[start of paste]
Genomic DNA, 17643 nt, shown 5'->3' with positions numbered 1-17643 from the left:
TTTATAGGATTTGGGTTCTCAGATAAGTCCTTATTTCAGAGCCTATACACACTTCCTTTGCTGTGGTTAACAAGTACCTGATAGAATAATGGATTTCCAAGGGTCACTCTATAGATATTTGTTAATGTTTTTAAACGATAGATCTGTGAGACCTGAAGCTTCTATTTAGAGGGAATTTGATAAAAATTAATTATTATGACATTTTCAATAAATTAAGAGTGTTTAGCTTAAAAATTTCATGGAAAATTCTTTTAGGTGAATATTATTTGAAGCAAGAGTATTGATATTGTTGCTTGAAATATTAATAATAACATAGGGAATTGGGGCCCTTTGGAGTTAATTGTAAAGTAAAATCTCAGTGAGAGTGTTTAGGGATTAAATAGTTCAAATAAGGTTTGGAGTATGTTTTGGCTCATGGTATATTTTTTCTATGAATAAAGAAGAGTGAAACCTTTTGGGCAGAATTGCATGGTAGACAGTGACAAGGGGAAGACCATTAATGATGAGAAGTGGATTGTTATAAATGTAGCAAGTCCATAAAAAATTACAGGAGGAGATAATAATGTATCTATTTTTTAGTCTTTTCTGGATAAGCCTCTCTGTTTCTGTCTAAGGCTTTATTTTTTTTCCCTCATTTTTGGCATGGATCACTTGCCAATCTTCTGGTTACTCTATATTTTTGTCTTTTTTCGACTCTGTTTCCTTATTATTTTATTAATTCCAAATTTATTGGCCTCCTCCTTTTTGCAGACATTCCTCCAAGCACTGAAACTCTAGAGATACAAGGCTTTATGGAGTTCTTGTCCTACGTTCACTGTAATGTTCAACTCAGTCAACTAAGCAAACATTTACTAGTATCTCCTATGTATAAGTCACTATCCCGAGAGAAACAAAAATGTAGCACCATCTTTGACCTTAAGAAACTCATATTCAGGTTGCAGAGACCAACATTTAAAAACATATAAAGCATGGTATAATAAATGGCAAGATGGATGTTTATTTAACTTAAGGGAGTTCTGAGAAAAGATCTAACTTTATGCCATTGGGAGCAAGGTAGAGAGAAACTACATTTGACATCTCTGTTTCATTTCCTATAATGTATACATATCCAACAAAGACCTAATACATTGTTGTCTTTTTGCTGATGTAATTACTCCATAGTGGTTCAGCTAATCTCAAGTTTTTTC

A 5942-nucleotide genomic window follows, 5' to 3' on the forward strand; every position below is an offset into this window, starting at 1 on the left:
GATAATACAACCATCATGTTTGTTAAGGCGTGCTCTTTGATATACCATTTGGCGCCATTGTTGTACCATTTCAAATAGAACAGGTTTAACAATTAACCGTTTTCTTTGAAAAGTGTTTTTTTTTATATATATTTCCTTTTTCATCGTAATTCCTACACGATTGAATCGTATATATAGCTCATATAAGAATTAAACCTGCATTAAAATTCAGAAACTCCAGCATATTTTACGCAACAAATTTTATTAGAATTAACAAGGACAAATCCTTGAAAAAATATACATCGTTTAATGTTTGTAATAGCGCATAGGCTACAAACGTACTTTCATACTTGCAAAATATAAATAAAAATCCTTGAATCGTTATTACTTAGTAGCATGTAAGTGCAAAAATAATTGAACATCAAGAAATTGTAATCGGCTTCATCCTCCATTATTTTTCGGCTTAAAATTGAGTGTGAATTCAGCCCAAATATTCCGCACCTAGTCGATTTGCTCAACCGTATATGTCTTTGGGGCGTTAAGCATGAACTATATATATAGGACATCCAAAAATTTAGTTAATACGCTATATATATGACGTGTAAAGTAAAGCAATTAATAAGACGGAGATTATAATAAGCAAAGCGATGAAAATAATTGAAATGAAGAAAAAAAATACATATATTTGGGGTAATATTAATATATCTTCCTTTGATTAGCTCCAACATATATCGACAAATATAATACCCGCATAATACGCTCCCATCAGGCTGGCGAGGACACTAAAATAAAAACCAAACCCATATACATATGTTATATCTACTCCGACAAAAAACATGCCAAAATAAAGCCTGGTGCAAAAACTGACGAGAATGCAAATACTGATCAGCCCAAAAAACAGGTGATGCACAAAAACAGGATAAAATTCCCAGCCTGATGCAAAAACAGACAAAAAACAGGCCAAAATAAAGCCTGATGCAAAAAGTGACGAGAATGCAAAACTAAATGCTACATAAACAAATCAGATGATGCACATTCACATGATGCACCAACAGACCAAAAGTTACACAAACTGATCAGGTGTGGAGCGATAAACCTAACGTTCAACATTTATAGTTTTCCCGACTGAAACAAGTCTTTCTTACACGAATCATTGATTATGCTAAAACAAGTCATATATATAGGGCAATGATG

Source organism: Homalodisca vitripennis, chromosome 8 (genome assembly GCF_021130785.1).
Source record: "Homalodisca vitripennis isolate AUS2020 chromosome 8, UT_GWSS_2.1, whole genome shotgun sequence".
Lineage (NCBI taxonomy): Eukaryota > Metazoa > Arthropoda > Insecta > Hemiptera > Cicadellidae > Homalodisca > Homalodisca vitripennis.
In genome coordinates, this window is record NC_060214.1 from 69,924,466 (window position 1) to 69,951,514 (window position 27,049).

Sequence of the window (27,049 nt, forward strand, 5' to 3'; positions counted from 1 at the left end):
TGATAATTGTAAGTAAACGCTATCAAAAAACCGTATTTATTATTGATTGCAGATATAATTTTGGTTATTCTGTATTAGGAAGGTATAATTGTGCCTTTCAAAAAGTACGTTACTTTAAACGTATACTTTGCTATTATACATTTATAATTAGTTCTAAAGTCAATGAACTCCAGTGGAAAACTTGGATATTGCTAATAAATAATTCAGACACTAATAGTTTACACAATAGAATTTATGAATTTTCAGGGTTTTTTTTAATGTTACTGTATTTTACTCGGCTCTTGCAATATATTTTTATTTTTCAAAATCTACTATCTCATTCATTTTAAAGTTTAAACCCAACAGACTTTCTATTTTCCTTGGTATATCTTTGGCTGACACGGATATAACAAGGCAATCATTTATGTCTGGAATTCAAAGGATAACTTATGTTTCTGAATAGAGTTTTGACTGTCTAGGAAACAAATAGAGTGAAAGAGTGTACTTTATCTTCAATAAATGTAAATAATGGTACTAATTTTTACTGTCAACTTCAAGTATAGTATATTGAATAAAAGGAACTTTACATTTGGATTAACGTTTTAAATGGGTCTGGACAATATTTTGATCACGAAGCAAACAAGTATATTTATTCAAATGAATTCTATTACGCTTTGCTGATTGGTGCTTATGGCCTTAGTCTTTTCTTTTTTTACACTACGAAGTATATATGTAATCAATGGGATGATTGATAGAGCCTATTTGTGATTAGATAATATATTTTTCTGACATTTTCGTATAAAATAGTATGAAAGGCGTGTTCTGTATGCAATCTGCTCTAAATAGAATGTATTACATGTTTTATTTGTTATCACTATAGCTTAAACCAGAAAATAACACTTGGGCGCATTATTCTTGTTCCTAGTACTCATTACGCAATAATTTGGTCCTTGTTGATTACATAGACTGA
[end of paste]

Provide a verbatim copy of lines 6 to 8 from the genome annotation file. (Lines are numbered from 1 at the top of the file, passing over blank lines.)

Source record: "Homalodisca vitripennis isolate AUS2020 chromosome 8, UT_GWSS_2.1, whole genome shotgun sequence".
Lineage (NCBI taxonomy): Eukaryota > Metazoa > Arthropoda > Insecta > Hemiptera > Cicadellidae > Homalodisca > Homalodisca vitripennis.
In genome coordinates, this window is record NC_060214.1 from 69,924,466 (window position 1) to 69,951,514 (window position 27,049).